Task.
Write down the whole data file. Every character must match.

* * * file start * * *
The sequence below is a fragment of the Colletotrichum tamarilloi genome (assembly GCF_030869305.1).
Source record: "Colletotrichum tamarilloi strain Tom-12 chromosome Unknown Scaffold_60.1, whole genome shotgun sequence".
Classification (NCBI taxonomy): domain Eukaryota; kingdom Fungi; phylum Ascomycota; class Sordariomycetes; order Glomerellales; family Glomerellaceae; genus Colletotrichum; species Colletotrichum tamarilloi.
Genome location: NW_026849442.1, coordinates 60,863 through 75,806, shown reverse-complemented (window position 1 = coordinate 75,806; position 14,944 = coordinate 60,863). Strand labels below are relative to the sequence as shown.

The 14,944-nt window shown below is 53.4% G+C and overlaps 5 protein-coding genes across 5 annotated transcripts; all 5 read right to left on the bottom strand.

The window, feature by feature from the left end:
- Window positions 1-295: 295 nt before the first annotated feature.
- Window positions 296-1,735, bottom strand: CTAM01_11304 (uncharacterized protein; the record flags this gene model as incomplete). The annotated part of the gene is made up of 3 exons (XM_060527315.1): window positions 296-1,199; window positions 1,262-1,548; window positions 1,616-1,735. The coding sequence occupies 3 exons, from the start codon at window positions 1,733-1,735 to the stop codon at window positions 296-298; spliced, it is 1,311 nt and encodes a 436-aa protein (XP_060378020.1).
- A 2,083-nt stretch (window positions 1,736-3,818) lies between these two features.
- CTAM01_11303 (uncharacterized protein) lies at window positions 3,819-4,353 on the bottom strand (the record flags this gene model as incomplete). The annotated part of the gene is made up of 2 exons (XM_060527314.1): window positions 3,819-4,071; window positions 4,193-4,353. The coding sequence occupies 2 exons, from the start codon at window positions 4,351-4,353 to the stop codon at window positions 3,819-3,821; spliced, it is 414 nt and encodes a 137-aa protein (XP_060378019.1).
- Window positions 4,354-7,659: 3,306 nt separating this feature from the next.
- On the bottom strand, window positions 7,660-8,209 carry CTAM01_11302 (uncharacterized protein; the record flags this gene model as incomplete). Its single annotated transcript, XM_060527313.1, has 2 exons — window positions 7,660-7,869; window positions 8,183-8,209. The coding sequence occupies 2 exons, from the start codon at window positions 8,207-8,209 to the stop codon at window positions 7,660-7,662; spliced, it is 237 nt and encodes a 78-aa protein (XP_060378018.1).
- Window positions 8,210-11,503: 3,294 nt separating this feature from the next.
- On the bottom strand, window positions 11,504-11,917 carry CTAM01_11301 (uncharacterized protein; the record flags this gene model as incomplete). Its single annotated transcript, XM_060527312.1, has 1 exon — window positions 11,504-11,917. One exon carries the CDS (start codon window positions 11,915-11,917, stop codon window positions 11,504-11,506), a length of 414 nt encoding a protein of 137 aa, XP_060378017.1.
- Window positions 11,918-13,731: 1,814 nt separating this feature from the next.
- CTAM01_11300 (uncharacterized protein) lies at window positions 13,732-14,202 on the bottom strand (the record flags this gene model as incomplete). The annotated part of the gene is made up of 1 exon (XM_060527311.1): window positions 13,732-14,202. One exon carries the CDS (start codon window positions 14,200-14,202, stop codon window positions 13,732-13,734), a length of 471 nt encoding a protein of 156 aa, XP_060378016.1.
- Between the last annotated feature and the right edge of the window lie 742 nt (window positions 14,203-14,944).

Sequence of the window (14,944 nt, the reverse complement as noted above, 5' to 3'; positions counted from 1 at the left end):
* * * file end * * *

The sequence below is a fragment of the Colletotrichum tamarilloi genome (assembly GCF_030869305.1).
Source record: "Colletotrichum tamarilloi strain Tom-12 chromosome Unknown Scaffold_60.1, whole genome shotgun sequence".
Classification (NCBI taxonomy): domain Eukaryota; kingdom Fungi; phylum Ascomycota; class Sordariomycetes; order Glomerellales; family Glomerellaceae; genus Colletotrichum; species Colletotrichum tamarilloi.
Genome location: NW_026849442.1, coordinates 60,863 through 75,806, shown reverse-complemented (window position 1 = coordinate 75,806; position 14,944 = coordinate 60,863). Strand labels below are relative to the sequence as shown.

The 14,944-nt window shown below is 53.4% G+C and overlaps 5 protein-coding genes across 5 annotated transcripts; all 5 read right to left on the bottom strand.

The window, feature by feature from the left end:
- Window positions 1-295: 295 nt before the first annotated feature.
- Window positions 296-1,735, bottom strand: CTAM01_11304 (uncharacterized protein; the record flags this gene model as incomplete). The annotated part of the gene is made up of 3 exons (XM_060527315.1): window positions 296-1,199; window positions 1,262-1,548; window positions 1,616-1,735. The coding sequence occupies 3 exons, from the start codon at window positions 1,733-1,735 to the stop codon at window positions 296-298; spliced, it is 1,311 nt and encodes a 436-aa protein (XP_060378020.1).
- A 2,083-nt stretch (window positions 1,736-3,818) lies between these two features.
- CTAM01_11303 (uncharacterized protein) lies at window positions 3,819-4,353 on the bottom strand (the record flags this gene model as incomplete). The annotated part of the gene is made up of 2 exons (XM_060527314.1): window positions 3,819-4,071; window positions 4,193-4,353. The coding sequence occupies 2 exons, from the start codon at window positions 4,351-4,353 to the stop codon at window positions 3,819-3,821; spliced, it is 414 nt and encodes a 137-aa protein (XP_060378019.1).
- Window positions 4,354-7,659: 3,306 nt separating this feature from the next.
- On the bottom strand, window positions 7,660-8,209 carry CTAM01_11302 (uncharacterized protein; the record flags this gene model as incomplete). Its single annotated transcript, XM_060527313.1, has 2 exons — window positions 7,660-7,869; window positions 8,183-8,209. The coding sequence occupies 2 exons, from the start codon at window positions 8,207-8,209 to the stop codon at window positions 7,660-7,662; spliced, it is 237 nt and encodes a 78-aa protein (XP_060378018.1).
- Window positions 8,210-11,503: 3,294 nt separating this feature from the next.
- On the bottom strand, window positions 11,504-11,917 carry CTAM01_11301 (uncharacterized protein; the record flags this gene model as incomplete). Its single annotated transcript, XM_060527312.1, has 1 exon — window positions 11,504-11,917. One exon carries the CDS (start codon window positions 11,915-11,917, stop codon window positions 11,504-11,506), a length of 414 nt encoding a protein of 137 aa, XP_060378017.1.
- Window positions 11,918-13,731: 1,814 nt separating this feature from the next.
- CTAM01_11300 (uncharacterized protein) lies at window positions 13,732-14,202 on the bottom strand (the record flags this gene model as incomplete). The annotated part of the gene is made up of 1 exon (XM_060527311.1): window positions 13,732-14,202. One exon carries the CDS (start codon window positions 14,200-14,202, stop codon window positions 13,732-13,734), a length of 471 nt encoding a protein of 156 aa, XP_060378016.1.
- Between the last annotated feature and the right edge of the window lie 742 nt (window positions 14,203-14,944).

Sequence of the window (14,944 nt, the reverse complement as noted above, 5' to 3'; positions counted from 1 at the left end):